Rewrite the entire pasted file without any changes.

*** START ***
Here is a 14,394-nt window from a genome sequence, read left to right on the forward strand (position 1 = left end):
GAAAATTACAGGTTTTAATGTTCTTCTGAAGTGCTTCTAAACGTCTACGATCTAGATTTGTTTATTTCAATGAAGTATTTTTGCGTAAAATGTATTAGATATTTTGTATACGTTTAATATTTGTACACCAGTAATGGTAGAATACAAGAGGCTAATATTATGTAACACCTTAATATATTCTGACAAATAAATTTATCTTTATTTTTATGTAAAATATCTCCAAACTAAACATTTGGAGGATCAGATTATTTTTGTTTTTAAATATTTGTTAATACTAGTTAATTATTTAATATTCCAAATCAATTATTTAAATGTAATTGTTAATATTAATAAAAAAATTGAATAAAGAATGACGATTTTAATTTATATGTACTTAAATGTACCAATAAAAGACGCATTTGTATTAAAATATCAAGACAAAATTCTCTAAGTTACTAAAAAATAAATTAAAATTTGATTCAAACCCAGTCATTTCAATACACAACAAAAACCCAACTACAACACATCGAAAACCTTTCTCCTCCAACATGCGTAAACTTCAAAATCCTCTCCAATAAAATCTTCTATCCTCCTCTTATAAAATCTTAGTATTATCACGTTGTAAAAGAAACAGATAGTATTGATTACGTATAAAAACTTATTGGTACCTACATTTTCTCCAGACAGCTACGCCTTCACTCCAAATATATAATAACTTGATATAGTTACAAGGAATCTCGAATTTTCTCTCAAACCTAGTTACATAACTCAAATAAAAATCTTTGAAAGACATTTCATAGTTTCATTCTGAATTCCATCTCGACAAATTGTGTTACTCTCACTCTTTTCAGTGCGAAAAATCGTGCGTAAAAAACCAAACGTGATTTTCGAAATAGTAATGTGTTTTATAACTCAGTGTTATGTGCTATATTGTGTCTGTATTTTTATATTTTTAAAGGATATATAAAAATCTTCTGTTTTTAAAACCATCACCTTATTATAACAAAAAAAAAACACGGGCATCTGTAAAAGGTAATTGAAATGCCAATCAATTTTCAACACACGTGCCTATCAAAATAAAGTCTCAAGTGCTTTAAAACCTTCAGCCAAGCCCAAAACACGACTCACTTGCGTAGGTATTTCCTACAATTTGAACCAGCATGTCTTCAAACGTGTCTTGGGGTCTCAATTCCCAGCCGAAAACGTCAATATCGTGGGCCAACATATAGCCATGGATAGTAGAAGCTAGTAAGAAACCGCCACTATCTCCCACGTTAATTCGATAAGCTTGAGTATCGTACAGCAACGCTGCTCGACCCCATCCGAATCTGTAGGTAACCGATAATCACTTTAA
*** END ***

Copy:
Here is a 14,394-nt window from a genome sequence, read left to right on the forward strand (position 1 = left end):
GAAAATTACAGGTTTTAATGTTCTTCTGAAGTGCTTCTAAACGTCTACGATCTAGATTTGTTTATTTCAATGAAGTATTTTTGCGTAAAATGTATTAGATATTTTGTATACGTTTAATATTTGTACACCAGTAATGGTAGAATACAAGAGGCTAATATTATGTAACACCTTAATATATTCTGACAAATAAATTTATCTTTATTTTTATGTAAAATATCTCCAAACTAAACATTTGGAGGATCAGATTATTTTTGTTTTTAAATATTTGTTAATACTAGTTAATTATTTAATATTCCAAATCAATTATTTAAATGTAATTGTTAATATTAATAAAAAAATTGAATAAAGAATGACGATTTTAATTTATATGTACTTAAATGTACCAATAAAAGACGCATTTGTATTAAAATATCAAGACAAAATTCTCTAAGTTACTAAAAAATAAATTAAAATTTGATTCAAACCCAGTCATTTCAATACACAACAAAAACCCAACTACAACACATCGAAAACCTTTCTCCTCCAACATGCGTAAACTTCAAAATCCTCTCCAATAAAATCTTCTATCCTCCTCTTATAAAATCTTAGTATTATCACGTTGTAAAAGAAACAGATAGTATTGATTACGTATAAAAACTTATTGGTACCTACATTTTCTCCAGACAGCTACGCCTTCACTCCAAATATATAATAACTTGATATAGTTACAAGGAATCTCGAATTTTCTCTCAAACCTAGTTACATAACTCAAATAAAAATCTTTGAAAGACATTTCATAGTTTCATTCTGAATTCCATCTCGACAAATTGTGTTACTCTCACTCTTTTCAGTGCGAAAAATCGTGCGTAAAAAACCAAACGTGATTTTCGAAATAGTAATGTGTTTTATAACTCAGTGTTATGTGCTATATTGTGTCTGTATTTTTATATTTTTAAAGGATATATAAAAATCTTCTGTTTTTAAAACCATCACCTTATTATAACAAAAAAAAAACACGGGCATCTGTAAAAGGTAATTGAAATGCCAATCAATTTTCAACACACGTGCCTATCAAAATAAAGTCTCAAGTGCTTTAAAACCTTCAGCCAAGCCCAAAACACGACTCACTTGCGTAGGTATTTCCTACAATTTGAACCAGCATGTCTTCAAACGTGTCTTGGGGTCTCAATTCCCAGCCGAAAACGTCAATATCGTGGGCCAACATATAGCCATGGATAGTAGAAGCTAGTAAGAAACCGCCACTATCTCCCACGTTAATTCGATAAGCTTGAGTATCGTACAGCAACGCTGCTCGACCCCATCCGAATCTGTAGGTAACCGATAATCACTTTAA